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Decision and Policy Analysis Research Area – DAPA

DAPA publishes work on Gap Analysis in PLoS ONE

DAPA’s latest paper entitled “A Gap Analysis Methodology for Collecting Crop Genepools: a Case Study with Phaseolus Beans” has been published by PLoS ONE today. The paper is part of our gap analysis work that started in 2007 and involved colleagues at the Global Crop Diversity Trust, and the immensely valuable CIAT’s Daniel Debouck. We focussed the paper on wild beans, but preliminary results for other genepools are also available in the Gap Analysis website. Which of those seeds below do require more urgent conservation? That was the purpose of our research.




Earlier posts in this blog have depicted the importance of Agricultural Biodiversity, and there’s no doubt we need better conservation for plant genetic resources for food and agriculture. As a whole, the current ex-situ conservation system suffers from a lack of characterisation, duplication of materials, inefficiency in the transference of materials, lack of funding, lack of assessments of seed viability, and it lacks high quality and reliable data on collections. Whilst some genebanks that hold major collections do comparatively well considering their funding, there are many genebanks in that suffer from many (or all) those problems. Most of these collections are currently inaccessible to the world’s researchers. In view of that, we decided to underpin the need of a better conservation and have developed a method to prioritise and define what and where to collect.


We developed a methodology to create a list of priority sites and species for collecting. The methodology uses herbaria and genebank data to model species potential distributions and determine how much of the potential existing diversity is currently conserved ex situ (i.e. stored in a genebank). Finally, we define the potential collecting sites where future collecting missions should focus. We used the Phaseolus genepool (as holding traits for five different types of domesticated beans) as a case study, and validated the method using CIAT’s Daniel Debouck knowledge on the degree of conservation of the Phaseolus taxa.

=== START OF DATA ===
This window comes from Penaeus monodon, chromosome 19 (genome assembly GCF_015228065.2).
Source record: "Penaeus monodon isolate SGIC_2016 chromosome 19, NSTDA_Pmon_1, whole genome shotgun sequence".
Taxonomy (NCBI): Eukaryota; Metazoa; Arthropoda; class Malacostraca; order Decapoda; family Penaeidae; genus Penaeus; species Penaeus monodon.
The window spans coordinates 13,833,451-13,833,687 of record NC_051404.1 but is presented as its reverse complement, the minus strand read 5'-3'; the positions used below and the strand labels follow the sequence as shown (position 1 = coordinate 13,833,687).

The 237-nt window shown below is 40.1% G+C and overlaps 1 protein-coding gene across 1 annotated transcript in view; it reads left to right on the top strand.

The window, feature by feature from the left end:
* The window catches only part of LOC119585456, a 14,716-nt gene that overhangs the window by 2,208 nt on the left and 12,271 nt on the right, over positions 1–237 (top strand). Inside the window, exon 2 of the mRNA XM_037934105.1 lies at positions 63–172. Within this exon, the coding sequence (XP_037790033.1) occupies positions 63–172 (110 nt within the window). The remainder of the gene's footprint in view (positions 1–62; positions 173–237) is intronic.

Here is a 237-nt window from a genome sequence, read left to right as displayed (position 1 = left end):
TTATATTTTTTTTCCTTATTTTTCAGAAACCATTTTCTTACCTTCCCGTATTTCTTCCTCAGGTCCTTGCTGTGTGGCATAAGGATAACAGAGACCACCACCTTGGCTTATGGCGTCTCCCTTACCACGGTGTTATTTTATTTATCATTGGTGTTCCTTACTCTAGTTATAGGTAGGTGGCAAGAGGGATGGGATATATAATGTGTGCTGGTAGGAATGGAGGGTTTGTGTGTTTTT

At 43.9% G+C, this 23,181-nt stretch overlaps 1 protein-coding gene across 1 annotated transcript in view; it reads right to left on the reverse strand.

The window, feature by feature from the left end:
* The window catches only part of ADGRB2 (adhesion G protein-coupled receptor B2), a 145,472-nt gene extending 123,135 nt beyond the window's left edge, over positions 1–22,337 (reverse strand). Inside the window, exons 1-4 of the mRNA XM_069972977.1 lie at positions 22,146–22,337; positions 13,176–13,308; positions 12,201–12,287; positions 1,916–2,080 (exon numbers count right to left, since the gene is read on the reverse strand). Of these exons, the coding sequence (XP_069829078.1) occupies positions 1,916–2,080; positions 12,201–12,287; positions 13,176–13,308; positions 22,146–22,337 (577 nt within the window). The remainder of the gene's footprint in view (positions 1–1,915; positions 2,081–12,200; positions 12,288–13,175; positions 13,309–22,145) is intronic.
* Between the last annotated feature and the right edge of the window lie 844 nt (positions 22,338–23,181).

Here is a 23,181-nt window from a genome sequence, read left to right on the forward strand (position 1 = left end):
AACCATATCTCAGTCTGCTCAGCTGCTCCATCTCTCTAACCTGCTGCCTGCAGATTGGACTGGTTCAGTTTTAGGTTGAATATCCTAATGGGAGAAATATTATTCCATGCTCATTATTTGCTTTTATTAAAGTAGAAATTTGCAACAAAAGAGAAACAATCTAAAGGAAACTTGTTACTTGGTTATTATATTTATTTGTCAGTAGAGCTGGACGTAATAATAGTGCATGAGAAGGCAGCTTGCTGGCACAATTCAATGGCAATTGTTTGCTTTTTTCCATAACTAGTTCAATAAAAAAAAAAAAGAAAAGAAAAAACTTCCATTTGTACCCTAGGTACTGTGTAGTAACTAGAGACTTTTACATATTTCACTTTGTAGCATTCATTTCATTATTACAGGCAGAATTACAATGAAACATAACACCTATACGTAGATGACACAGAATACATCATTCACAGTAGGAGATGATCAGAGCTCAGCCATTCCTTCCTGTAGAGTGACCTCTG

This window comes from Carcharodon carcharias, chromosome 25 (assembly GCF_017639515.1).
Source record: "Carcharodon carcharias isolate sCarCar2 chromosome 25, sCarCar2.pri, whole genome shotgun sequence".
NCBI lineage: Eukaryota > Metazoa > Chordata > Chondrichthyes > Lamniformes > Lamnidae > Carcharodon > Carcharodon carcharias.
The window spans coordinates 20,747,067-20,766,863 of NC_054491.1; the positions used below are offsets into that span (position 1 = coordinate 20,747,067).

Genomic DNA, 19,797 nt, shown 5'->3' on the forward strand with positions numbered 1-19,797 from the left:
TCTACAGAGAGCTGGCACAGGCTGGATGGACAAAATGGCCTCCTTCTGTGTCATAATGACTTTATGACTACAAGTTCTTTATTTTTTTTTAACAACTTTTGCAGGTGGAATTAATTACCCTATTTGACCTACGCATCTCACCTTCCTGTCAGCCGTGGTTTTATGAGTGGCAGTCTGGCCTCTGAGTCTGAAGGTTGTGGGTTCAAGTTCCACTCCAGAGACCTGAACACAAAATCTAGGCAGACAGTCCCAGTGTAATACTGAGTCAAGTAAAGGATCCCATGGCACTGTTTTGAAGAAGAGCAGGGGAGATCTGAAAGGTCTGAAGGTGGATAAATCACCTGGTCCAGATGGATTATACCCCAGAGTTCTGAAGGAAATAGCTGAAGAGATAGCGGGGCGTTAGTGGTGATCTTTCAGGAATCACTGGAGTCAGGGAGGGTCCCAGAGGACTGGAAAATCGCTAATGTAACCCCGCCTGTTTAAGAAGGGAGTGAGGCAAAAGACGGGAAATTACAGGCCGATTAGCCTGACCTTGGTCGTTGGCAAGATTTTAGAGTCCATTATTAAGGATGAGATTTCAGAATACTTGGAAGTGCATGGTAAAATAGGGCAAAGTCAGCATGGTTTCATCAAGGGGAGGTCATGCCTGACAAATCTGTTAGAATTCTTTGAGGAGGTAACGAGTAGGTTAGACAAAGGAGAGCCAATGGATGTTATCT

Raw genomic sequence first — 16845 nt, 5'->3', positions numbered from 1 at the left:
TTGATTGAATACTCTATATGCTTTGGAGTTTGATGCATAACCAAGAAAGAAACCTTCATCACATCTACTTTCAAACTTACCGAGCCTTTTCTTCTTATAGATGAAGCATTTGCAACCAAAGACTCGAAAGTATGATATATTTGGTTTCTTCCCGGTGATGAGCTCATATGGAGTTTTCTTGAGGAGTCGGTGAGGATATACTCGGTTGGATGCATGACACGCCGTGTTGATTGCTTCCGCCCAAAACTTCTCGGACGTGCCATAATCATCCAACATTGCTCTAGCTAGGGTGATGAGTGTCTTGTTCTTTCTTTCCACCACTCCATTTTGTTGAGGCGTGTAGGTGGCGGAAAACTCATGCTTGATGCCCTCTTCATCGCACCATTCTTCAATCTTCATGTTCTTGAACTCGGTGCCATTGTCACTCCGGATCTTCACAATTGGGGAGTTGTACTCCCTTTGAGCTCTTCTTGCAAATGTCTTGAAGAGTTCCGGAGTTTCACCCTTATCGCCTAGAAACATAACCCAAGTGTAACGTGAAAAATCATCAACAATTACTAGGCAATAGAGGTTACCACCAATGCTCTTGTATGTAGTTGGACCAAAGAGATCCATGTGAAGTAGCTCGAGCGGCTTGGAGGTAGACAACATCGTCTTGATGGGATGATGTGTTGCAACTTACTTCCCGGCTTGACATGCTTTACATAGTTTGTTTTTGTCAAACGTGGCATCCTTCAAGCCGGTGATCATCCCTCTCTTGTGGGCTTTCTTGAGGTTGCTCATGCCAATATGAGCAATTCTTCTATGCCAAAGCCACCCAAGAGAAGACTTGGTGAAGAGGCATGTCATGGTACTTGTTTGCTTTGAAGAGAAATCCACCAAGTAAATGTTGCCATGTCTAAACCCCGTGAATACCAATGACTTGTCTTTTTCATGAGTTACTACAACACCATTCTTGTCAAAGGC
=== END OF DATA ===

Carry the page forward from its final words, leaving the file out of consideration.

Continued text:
We found that 56.5% of the taxa (we analysed 85 taxa) are not well conserved or not conserved at all. Alas, we did not have access to all existing data in every genebank in the world, but we assume that if the data is unavailable to the public (i.e. us), so is the the actual seed, therefore it’s a gap. Only 6% of the species are well conserved, most of them closely related to the domesticated species, and therefore very likely to be useful for crop breeding in the short term. Roughly speaking, wild Phaseolus species are not well conserved, and worsening that, many of the places where they are known to exist, are currently suffering from rapid land use changes. Several populations and even some species are in fact already extinct. Climate change, to not go deeper, is just one ingredient to the long list of threats to extinction.

Into the future, we are working on two basic things (1) assessing other crop genepools, and (2) getting these results to the field-level by analysing threats, landuse changes, and involving satellite imagery to identify actual places where populations can be found. In such a way, the investment in collecting would be not only well-targeted, but also as efficient as possible.

Percent of species falling into each category. NFCR: No further conservation required, LPS: low priority, MPS: medium priority, HPS: high priority.

Percent of species falling into each category. NFCR: No further conservation required, LPS: low priority, MPS: medium priority, HPS: high priority.


Potential areas for collecting Phaseolus species (the more red, the more species that can be found in a single pixel)

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